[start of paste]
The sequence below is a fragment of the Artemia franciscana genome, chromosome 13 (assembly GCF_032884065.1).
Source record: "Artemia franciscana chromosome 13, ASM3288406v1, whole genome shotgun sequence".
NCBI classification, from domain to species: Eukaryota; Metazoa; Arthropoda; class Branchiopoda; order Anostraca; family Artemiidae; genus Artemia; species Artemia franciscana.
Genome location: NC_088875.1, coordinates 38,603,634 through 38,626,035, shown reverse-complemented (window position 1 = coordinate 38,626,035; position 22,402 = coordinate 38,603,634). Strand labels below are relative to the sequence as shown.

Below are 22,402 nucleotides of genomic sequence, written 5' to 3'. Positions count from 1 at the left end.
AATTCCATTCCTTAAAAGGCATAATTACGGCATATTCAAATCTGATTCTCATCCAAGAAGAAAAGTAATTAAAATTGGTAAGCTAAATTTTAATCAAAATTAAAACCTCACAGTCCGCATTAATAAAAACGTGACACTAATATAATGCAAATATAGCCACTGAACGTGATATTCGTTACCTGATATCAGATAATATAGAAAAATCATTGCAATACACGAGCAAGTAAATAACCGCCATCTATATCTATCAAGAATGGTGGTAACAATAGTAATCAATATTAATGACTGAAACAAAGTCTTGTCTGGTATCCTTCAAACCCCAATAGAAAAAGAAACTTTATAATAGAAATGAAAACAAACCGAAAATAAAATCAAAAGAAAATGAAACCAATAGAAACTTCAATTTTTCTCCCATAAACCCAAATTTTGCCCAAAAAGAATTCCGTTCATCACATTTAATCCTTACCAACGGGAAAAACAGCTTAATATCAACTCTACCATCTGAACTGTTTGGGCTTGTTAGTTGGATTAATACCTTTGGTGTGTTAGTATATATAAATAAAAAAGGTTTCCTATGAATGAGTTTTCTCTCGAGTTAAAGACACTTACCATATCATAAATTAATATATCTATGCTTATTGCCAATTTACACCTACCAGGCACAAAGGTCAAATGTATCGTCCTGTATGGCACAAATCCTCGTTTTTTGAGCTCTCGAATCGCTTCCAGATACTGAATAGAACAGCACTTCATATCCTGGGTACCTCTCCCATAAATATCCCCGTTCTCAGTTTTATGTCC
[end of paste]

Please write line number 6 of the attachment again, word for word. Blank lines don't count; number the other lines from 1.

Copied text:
AATTCCATTCCTTAAAAGGCATAATTACGGCATATTCAAATCTGATTCTCATCCAAGAAGAAAAGTAATTAAAATTGGTAAGCTAAATTTTAATCAAAATTAAAACCTCACAGTCCGCATTAATAAAAACGTGACACTAATATAATGCAAATATAGCCACTGAACGTGATATTCGTTACCTGATATCAGATAATATAGAAAAATCATTGCAATACACGAGCAAGTAAATAACCGCCATCTATATCTATCAAGAATGGTGGTAACAATAGTAATCAATATTAATGACTGAAACAAAGTCTTGTCTGGTATCCTTCAAACCCCAATAGAAAAAGAAACTTTATAATAGAAATGAAAACAAACCGAAAATAAAATCAAAAGAAAATGAAACCAATAGAAACTTCAATTTTTCTCCCATAAACCCAAATTTTGCCCAAAAAGAATTCCGTTCATCACATTTAATCCTTACCAACGGGAAAAACAGCTTAATATCAACTCTACCATCTGAACTGTTTGGGCTTGTTAGTTGGATTAATACCTTTGGTGTGTTAGTATATATAAATAAAAAAGGTTTCCTATGAATGAGTTTTCTCTCGAGTTAAAGACACTTACCATATCATAAATTAATATATCTATGCTTATTGCCAATTTACACCTACCAGGCACAAAGGTCAAATGTATCGTCCTGTATGGCACAAATCCTCGTTTTTTGAGCTCTCGAATCGCTTCCAGATACTGAATAGAACAGCACTTCATATCCTGGGTACCTCTCCCATAAATATCCCCGTTCTCAGTTTTATGTCC